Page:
Protection of Cultural Properties and Fujisan World Cultural Heritage

Protection of Cultural Properties

Mt. Fuji and most of the foothill areas are designated as a Special Place of Scenic Beauty and Historic Site under the Law for the Protection of Cultural Properties. Changing the current status or affecting their conservation of special places of scenic beauty and historic sites without permission will be punished under the law.

World Cultural Heritage

Twenty-five historic sites related to the history and culture of Mt. Fuji and its surrounding areas were collectively registered as a World Cultural Heritage Site in June 2013 as "Fujisan, sacred place and source of artistic inspiration." Once feared for its repeated eruptions, Fujisan has also been an object of worship due to its natural blessings such as springs at the foothills and its beautiful shape. Fujisan has had a large influence on the Japanese people's view of nature and on Japanese culture.

Outstanding universal value of Mt. Fuji

Fujisan and religious beliefs
Fujisan is the tallest mountain in Japan and has been an object of worship historically. It has a special presence to the Japanese people. Long ago, Fujisan was a place of frequent volcanic activity and a center for the Shugen-d sect, which combined traditional Japanese mountain worship with the non-native religion of Buddhism. Many Shugen-do believers came to worship as they climbed Fujisan towards its peak. Also, people would look up at its peak from the foothills and worship it from afar. Years later, ordinary persons called Doja would come to the mountain's peak. Beginning from the 17th century, the Fujisan worship known as Fuji-ko began to grow in popularity. Large numbers of Fuji-ko worshippers who visited from afar ascended the mountain and made pilgrimages to sacred sites located among the foothills. Oshi Lodging Houses and other facilities were also created to support the climbers and arrange the procedures. Even today, during the summer climbing season, the mountain sees large numbers of visitors who climb to its peak, with some worshipping the Goraiko sunrise and performing the ritual walk along the Ohachimeguri Trail around the crater rim.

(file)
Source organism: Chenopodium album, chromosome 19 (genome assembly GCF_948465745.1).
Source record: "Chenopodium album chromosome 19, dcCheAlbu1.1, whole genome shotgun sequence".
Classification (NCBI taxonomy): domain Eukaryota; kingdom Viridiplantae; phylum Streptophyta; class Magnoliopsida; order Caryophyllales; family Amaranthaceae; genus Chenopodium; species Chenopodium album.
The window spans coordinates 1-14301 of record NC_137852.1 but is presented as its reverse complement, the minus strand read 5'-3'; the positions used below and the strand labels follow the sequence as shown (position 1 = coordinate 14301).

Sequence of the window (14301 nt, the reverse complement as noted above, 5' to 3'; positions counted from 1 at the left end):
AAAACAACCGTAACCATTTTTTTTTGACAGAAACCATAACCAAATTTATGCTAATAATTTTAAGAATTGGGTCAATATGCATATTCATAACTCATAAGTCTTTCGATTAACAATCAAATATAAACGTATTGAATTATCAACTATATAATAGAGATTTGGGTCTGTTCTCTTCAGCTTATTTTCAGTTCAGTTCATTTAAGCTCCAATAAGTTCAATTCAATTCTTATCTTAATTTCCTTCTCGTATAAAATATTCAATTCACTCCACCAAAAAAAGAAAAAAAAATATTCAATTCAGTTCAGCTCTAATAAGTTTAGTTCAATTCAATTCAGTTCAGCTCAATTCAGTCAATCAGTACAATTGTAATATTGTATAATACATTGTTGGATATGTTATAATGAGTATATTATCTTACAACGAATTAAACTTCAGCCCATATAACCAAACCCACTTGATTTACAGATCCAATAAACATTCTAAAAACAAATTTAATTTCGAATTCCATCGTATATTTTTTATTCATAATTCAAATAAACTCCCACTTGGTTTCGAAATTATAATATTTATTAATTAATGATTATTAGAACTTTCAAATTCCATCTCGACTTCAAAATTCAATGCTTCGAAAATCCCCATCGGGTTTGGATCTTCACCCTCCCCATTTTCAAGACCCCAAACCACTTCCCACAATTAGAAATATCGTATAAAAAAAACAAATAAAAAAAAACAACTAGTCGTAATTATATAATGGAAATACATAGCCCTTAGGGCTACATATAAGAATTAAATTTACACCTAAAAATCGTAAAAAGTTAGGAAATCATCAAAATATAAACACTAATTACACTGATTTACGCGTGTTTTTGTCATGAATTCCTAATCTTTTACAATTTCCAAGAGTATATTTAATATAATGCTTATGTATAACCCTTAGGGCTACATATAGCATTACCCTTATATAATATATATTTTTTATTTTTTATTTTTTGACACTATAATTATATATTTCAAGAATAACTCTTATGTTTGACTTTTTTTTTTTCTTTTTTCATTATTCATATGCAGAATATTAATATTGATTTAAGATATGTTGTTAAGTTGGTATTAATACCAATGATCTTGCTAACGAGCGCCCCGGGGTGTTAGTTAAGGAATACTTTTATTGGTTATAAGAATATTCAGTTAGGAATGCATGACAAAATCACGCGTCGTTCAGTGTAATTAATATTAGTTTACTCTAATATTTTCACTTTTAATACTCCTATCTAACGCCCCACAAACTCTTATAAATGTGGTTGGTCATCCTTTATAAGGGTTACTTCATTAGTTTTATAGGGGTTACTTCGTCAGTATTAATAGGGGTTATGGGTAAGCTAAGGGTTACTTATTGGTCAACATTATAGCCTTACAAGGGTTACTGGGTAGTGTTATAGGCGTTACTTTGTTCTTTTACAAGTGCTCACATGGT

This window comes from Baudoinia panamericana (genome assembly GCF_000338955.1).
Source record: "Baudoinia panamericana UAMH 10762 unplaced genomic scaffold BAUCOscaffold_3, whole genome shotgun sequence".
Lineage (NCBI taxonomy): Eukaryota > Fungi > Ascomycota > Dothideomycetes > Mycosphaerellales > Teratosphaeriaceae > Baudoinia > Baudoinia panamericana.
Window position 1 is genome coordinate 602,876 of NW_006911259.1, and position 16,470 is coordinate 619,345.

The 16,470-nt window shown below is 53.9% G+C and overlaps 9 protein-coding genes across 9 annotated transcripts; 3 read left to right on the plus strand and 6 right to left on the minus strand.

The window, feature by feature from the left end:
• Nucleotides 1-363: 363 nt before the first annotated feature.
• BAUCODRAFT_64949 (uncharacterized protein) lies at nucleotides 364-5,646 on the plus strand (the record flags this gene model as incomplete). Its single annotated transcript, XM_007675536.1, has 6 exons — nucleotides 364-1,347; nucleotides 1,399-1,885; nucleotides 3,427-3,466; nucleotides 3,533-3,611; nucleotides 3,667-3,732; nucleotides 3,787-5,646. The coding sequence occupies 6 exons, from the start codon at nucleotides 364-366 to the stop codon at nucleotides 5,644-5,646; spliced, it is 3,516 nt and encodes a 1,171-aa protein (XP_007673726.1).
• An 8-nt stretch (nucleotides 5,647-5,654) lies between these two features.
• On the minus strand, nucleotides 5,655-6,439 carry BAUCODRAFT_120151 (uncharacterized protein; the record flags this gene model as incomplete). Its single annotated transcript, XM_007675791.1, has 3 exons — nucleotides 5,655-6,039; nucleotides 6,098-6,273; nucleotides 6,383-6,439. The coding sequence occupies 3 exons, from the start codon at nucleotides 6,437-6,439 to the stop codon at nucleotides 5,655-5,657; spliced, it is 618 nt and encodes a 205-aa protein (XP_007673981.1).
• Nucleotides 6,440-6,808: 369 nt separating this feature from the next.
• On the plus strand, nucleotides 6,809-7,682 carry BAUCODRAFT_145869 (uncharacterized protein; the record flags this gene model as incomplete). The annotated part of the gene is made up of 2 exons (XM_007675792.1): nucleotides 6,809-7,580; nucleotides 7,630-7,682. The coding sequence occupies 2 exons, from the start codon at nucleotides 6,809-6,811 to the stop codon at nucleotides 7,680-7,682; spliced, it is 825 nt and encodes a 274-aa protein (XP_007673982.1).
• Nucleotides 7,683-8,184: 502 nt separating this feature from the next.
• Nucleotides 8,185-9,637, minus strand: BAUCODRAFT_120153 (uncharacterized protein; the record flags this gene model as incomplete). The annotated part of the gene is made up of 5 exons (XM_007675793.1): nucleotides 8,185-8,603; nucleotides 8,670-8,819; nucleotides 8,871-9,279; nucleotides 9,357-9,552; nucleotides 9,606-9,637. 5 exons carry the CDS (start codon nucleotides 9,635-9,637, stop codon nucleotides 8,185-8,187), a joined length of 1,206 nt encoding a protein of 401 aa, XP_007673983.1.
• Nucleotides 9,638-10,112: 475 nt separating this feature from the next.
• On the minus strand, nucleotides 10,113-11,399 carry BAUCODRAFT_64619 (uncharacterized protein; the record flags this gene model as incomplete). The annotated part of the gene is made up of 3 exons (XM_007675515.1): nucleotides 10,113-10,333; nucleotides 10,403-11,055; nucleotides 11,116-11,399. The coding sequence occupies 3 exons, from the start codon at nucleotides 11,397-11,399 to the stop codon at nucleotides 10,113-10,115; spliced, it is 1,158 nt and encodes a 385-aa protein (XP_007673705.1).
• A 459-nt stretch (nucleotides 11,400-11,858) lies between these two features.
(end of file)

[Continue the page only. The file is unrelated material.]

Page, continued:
Fujisan and Art
With both magnificence and great beauty, Fujisan has been a source of artistic inspiration not only for Japanese people, but also for artists from other countries. It has inspired the creation of countless works of art and has been the subject of paintings, literature, poems, and theater plays. It is featured in classical works such as the Man-yoshu, which was compiled in the 8th century and is the oldest existing collection of Japanese poetry, and the oldest prose narratives in Japan such as Taketori Monogatari and Ise Monogatari, as well as in haiku and Chinese poetry. After the Heian period, Ukiyoe woodblock prints depicting Fujisan became popular, with well-known examples including “Thirty-six Views of Mt. Fuji” by Katsushika Hokusai and “Fifty-Three Stations of the Tokaido” by Utagawa Hiroshige. These were exported overseas and had a large impact on western artists such as Van Gogh and Monet. The value of Fujisan as a source of artistic inspiration has not faded in recent times, and the mountain has been portrayed in the folding-screen painting “Gunjo Fuji” (Fujisan Dyed Ultramarine) by Yokoyama Taikan, as well as in literary works by Natsume Soseki and Dazai Osamu.